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  • Green Idea 1 : ' Find your nearest Farmer's Market and go there this weekend with friends...
  • Green Idea 2 : ' Swap your old incandescent bulbs for CFLs when they burn out and start saving $$$
  • Green Idea 3 : ' Try using your bike this weekend instead of your car...
  • Green Idea 4 : ' This Spring why not plant a small kitchen garden of tomatoes and peppers on your balcony or patio?
  • Green Idea 5 : ' What are you waiting for? Make the change today!

    The basic objectives of sustainability are to reduce consumption of non-renewable resources, minimize waste, and create healthy, productive environments.


    You can grow your own food whether you live on a rural farm or in a tiny urban apartment. Urban gardening is all about using space wisely to regain a closer connection with your food and beautify your home or neighborhood.


    Explore energy resources, such as wind, solar, hydroelectric, biomass, geothermal, ocean thermal, and wave power, that replenish themselves within a short period.


    Locating the Farmers' Market nearest to you is now only a few clicks away. Localharvest.org is a useful and straight-forward site designed to faciliate your quest.


Urban Garden Project: September 16th Slideshow

Posted by vergelimbo On 9:57 PM 7 comments

Phew! Last Friday I finished my big design/build project for Dewey's Cafe and Bakery, and they will be opening to the hungry public Monday. The long hours and working on the weekends is over - for the moment. I have taken a small "breather" and am focused on planting the fall crops in my Urban Garden Project.

For the last four years, I have been fine-tuning the principles of organic SPIN gardening [Small Plot INtensive] in my expanding garden. Recently, I rotated some crops out, leaving the still-producing peppers, tomatoes, eggplant, beans, broccoli, melons, and okra in place, while inter-planting fall vegetables in the gaps. Spin gardening is specially conceived to maximize the production and variety of seasonal crops to ensure year round production of the gardener's favorite-or most valuable produce. My garden is roughly 1500 square feet divided into 10 raised beds, and produces more than sufficient vegetables and fruit for me and my friends. I sell any surplus at the local farmers' markets. Lately there has been a lot of surplus...

Yesterday I began planting my fall crop which includes: kholrabi, collards, broccoli, onions, beets, kale, squash, carrots, sugar snap peas, spinach, mesclun mix, radishes, chard and garlic. My huge and insatiable composter has devoured the plants I pulled up, as well as the regular "feedings" provided by a network of friends who contribute their compostable material on a regular basis.

Organic composting is an essential element of my spin gardening technique. Continually amending the soil with fresh compost and organic fertilizers such as Plant Tone, Black Kow and organic mushroon compost ensures a healthy, nutrient-rich medium for my plants to grow.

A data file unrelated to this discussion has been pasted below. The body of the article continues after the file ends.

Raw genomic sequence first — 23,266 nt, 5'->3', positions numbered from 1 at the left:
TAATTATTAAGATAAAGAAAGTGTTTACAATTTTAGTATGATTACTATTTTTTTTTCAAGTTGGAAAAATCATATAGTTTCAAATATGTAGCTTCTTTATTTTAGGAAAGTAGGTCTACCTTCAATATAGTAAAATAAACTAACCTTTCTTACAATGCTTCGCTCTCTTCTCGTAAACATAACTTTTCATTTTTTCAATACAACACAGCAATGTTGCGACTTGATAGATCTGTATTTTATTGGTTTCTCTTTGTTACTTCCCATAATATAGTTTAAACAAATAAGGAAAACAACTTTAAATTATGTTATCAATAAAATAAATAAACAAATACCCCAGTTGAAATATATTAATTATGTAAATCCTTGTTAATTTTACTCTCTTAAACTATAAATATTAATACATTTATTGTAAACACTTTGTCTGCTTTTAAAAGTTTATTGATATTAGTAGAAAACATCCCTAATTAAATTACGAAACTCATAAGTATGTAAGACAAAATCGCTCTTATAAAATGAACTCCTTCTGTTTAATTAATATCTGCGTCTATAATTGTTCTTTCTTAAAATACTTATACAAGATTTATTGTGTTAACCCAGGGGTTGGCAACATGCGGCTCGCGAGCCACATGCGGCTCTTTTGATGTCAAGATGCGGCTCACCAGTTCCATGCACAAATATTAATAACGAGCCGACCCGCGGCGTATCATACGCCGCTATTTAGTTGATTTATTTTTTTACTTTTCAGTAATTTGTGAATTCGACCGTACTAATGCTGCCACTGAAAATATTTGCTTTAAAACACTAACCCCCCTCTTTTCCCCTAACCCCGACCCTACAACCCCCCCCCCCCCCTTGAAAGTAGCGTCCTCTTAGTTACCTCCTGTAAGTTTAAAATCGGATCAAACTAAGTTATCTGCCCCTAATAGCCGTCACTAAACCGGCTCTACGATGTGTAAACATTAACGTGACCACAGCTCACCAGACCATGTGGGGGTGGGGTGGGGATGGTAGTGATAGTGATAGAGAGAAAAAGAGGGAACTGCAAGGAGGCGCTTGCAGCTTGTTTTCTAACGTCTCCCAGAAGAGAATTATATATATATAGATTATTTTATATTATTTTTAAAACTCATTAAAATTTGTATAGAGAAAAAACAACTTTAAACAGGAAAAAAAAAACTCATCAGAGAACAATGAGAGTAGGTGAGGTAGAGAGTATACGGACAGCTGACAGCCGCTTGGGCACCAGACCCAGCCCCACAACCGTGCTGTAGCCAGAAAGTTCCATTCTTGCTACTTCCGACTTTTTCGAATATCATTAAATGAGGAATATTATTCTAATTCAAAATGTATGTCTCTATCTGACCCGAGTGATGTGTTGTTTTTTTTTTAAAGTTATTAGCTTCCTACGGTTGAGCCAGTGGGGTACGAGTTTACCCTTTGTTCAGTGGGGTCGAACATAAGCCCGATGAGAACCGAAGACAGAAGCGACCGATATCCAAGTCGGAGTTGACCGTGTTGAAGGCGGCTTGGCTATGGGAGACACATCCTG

What are you planting? Let me know below:


It would be helpful to get some guidance on how best to start an urban garden and incorporate SPIN techniques - what beginner mistakes to avoid? What are the best "starter" vegetables/fruit/herbs? Is starting in the autumn more difficult and how best to deal with winter? Everyone should be doing what s/he can to eat local AND organic and to encourage a sustainable lifestyle - there is no better time to start than now. Thanks for the great posts.

Fringe-I'm going to do an article soon on beginning a garden using SPIN techniques. I always recommend that the gardener plant what they like to eat...tomatoes, peppers, eggplant and beans are good starter veggies and rather easy to grow.

Fall may be the best time to start a garden...cooler weather for digging beds, planning and starting to work the soil. A winter's worth of compost added in to your beds in Spring will give your plants the boost they need. Start prepping in the fall, compost through the winter, and your garden will be ready for planting come Spring.

I actively covet your garden. Someday...

In the meantime, Chicago is great :) Michael's coming in 4 days for a visit, we're going to check out Sultan's Market. Apparently it's the best falafel this side of the Atlantic.

No fajitas yet, but I'm sure that day is coming...

The Dewey's pics look GORGEOUS, by the way! When's your move?

I have heard about "spin gardening" before but still not sure what it involves. From your photoshow it would seem to be very effective indeed. Where we are in Maine zone 4-5 is almost impossible to grow anything in the winter thats not in a greenhouse. Any ideas on cold hardy vegetables that could work?

Thanks for the posts and beautiful pictures


MJ- "Thou shalt not covet thy neighbor's garden" Just start one of your own. I'll give you some tips on container gardening if you are landless. My fire escape works great, btw, and is so handy.
Glad to hear Chicago is good...hung out with Mike the other night.

Bill- Thanks for your kind comments. I'll blog some more about SPIN gardening shortly. I will also post an article on USDA hardiness zones. In the meantime, "hoop houses" are a cheap and effective way to stretch the growing season. I have a friend in Portland who uses them with great success

Check out these links for more info:

Hardiness Zone Link:

Hoop houses link:

those are some mighty luscious and voluptuous looking produces that you've got there. my little mint and basil plants are shying away at their own sad and pathetic being. maybe i should just compost them and start from scratch!

Hi Phil, your garden has inspired us; we have a 90m2 terrace on our roof here on the Costa Dorada and would like to get some pots up there and start a garden. What do ya reckon? Terry